Friedrich Hölderlin’s only novel, Hyperion (1797–99), is a fictional epistolary autobiography that juxtaposes narration with critical reflection. Returning to Greece after German exile, following his part in the abortive uprising against the occupying Turks (1770), and his failure as both a lover and a revolutionary, Hyperion assumes a hermitic existence, during which he writes his letters. Confronting and commenting on his own past, with all its joy and grief, the narrator undergoes a transformation that culminates in the realisation of his true vocation.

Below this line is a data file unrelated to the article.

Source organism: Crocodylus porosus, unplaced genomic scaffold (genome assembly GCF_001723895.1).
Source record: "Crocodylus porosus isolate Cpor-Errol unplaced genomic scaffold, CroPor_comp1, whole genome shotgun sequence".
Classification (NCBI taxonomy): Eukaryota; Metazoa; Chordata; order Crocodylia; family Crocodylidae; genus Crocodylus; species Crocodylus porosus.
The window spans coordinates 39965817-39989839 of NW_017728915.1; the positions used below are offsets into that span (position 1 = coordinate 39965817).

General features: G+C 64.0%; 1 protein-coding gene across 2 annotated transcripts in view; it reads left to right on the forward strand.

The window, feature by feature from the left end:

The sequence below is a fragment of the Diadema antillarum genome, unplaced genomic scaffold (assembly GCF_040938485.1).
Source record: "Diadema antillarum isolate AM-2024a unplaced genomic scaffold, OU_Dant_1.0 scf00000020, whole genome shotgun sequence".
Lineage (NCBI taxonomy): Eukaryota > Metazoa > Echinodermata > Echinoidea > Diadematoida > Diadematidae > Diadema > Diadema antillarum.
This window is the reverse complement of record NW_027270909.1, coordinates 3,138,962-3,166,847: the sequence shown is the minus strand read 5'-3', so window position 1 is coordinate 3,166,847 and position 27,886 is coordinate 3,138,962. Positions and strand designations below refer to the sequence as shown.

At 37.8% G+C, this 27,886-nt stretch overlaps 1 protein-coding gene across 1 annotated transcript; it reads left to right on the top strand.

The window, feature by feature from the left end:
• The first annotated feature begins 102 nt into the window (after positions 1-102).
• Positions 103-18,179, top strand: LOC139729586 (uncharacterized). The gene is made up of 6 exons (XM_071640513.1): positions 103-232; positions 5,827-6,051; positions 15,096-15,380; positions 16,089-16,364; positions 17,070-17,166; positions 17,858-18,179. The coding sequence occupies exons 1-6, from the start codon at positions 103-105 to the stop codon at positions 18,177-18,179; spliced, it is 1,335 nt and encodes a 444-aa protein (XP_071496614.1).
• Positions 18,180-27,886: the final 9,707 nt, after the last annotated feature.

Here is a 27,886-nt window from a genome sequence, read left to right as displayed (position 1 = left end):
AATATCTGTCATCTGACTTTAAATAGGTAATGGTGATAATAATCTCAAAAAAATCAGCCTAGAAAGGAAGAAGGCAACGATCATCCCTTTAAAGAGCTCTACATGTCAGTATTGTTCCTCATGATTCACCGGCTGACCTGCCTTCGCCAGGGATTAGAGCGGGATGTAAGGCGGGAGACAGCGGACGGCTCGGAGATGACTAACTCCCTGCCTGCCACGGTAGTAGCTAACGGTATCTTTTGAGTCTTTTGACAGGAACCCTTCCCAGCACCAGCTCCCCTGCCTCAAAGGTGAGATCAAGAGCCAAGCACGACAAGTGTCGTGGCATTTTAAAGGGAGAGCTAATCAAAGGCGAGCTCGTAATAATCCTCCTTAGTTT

Though Hölderlin is now established as a great lyric poet, recognition of his novel as a supreme achievement of European Romanticism has been belated in the Anglophone world. Incorporating the aesthetic evangelism that is a characteristic feature of the age, Hyperion preaches a message of redemption through beauty. The resolution of the contradictions and antinomies raised in the novel is found in the act of articulation itself. To a degree remarkable in a prose work of any length, what it means is inseparable from how it means. In this skilful translation, Gaskill conveys the beautiful music and rhythms of Hölderlin’s language to an English-speaking reader.